Lucy wondered why Heinrich Gunter never wanted to arrange a meeting with her during their weeks of communicating, when he clearly showed an interest in her. Heinrich Gunter, or whatever his real name is, sent Lucy the following “Appraisal Certificate” from the National Museums Liverpool, to suggest that he is legitimate and worth a lot of money. It’s meant to impress women. But as Lucy told us, “It looked fake to me. I didn’t ever refer to it in emails to him.” She tried to find the signatories on the Liverpool Museum’s website but could not find the names listed on the certificate. Recently, Heinrich Gunter actually called Lucy’s cell phone. She told us that he sounded nothing like she imagined him to sound. In her words, she described his voice as “very young and African was my immediately thought, certainly not German!” Lucy said he called her from a different phone number than what she had been texting from. She gave that number to her sister-in-law, who is Swiss/German, so she could send him a message. This made Heinrich Gunter very angry!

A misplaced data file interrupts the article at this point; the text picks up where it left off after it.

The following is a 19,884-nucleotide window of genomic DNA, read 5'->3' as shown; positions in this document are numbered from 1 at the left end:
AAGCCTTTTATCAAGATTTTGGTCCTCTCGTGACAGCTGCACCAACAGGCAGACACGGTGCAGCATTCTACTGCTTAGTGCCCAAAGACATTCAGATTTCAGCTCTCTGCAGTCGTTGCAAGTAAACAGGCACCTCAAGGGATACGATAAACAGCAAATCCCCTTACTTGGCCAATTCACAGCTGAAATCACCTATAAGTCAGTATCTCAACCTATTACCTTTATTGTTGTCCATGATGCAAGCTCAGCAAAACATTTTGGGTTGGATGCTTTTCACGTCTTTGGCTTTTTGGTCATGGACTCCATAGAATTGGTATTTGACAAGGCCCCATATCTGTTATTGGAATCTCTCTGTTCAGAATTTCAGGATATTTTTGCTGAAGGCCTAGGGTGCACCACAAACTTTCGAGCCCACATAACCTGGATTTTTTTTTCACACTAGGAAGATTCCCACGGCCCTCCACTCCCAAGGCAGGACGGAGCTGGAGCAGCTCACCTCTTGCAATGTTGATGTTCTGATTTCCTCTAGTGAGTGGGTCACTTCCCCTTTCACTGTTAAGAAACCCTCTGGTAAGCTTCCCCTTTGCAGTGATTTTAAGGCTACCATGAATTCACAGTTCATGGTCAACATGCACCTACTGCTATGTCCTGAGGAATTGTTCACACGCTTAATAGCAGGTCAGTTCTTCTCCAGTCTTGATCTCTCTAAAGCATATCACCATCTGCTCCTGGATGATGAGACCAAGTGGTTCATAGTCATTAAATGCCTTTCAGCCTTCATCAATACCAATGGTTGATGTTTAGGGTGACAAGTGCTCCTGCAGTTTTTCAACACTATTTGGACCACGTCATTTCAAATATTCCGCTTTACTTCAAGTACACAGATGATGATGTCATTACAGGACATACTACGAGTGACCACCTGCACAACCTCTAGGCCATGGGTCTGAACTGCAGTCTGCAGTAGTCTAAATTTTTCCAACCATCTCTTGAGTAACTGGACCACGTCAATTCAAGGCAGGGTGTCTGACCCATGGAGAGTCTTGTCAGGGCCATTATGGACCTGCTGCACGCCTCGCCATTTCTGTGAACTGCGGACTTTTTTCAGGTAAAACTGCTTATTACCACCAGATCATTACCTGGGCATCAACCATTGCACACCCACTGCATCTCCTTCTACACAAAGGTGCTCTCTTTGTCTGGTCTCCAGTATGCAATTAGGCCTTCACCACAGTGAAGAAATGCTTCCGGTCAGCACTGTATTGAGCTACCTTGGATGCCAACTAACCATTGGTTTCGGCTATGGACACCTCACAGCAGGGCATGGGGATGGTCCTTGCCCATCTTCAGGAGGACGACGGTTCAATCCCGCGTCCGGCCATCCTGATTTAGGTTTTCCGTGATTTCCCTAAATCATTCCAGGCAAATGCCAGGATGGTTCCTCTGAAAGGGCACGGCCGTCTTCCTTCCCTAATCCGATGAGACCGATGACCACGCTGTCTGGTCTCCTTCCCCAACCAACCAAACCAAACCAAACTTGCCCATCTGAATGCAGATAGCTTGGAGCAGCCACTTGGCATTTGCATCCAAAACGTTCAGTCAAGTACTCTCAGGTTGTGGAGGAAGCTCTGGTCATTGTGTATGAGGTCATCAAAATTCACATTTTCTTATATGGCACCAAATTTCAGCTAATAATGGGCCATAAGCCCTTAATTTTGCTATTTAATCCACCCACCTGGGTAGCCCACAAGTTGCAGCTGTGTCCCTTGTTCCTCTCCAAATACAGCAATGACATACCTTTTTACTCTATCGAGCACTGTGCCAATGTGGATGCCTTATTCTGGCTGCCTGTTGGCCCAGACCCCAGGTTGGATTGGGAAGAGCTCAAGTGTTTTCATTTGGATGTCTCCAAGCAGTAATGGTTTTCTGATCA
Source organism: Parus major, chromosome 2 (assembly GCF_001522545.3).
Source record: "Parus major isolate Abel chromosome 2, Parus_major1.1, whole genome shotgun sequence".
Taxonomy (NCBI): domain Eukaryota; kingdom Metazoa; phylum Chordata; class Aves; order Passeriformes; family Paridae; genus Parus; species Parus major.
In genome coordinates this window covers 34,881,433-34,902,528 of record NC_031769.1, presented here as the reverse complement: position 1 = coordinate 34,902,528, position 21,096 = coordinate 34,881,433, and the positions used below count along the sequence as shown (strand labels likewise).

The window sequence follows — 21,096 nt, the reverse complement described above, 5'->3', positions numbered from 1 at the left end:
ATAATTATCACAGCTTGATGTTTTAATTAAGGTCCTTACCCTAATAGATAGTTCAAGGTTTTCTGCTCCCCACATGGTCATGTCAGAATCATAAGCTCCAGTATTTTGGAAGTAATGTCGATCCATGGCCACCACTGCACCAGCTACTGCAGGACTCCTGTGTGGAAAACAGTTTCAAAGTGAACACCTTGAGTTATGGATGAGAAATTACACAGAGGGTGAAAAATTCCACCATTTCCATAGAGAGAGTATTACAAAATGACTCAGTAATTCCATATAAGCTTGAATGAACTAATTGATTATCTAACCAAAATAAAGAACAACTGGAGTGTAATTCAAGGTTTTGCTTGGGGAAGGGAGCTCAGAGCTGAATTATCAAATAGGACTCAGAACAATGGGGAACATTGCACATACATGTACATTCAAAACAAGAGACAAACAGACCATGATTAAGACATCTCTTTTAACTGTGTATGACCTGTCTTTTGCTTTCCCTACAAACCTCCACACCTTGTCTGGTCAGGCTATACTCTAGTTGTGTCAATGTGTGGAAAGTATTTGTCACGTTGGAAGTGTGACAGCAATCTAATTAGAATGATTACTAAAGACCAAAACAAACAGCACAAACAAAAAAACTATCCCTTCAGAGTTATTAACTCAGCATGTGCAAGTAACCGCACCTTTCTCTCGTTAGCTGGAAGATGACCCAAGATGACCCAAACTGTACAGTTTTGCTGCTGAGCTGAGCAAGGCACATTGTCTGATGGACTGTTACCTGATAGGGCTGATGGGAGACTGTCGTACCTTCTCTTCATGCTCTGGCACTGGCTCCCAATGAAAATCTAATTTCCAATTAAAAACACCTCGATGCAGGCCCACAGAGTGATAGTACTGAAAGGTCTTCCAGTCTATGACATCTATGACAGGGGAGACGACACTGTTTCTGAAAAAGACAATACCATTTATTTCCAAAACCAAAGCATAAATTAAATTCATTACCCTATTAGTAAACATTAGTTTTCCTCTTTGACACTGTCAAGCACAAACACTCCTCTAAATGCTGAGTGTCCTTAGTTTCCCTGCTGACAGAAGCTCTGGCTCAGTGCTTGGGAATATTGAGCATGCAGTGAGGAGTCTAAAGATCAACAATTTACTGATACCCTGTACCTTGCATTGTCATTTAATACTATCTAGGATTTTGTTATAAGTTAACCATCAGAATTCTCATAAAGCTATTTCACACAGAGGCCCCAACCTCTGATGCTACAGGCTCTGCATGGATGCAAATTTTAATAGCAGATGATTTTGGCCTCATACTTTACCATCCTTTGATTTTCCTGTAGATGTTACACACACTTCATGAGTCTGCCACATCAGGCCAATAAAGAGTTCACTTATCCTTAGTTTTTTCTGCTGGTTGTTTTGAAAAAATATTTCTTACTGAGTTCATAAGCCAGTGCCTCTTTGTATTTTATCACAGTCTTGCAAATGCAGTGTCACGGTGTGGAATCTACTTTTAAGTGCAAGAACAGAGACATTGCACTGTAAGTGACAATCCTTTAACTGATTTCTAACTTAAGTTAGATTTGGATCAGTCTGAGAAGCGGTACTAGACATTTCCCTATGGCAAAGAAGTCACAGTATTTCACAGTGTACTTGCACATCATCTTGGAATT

When we asked Lucy for Heinrich Gunter’s profile on Match.com, it turns out that he removed it shortly after she gave him her email address and began a text conversation. TDS is finding this to be common practice amongst dating scams of all kinds. Once the connection has been initiated to the victim, the profile is removed. That way, if a victim becomes suspicious and wants to report it or capture it to give to folks like us or the police, they can’t! Also, Heinrich asked Lucy to leave Match.com once they had begun an online relationship and she agreed to do so.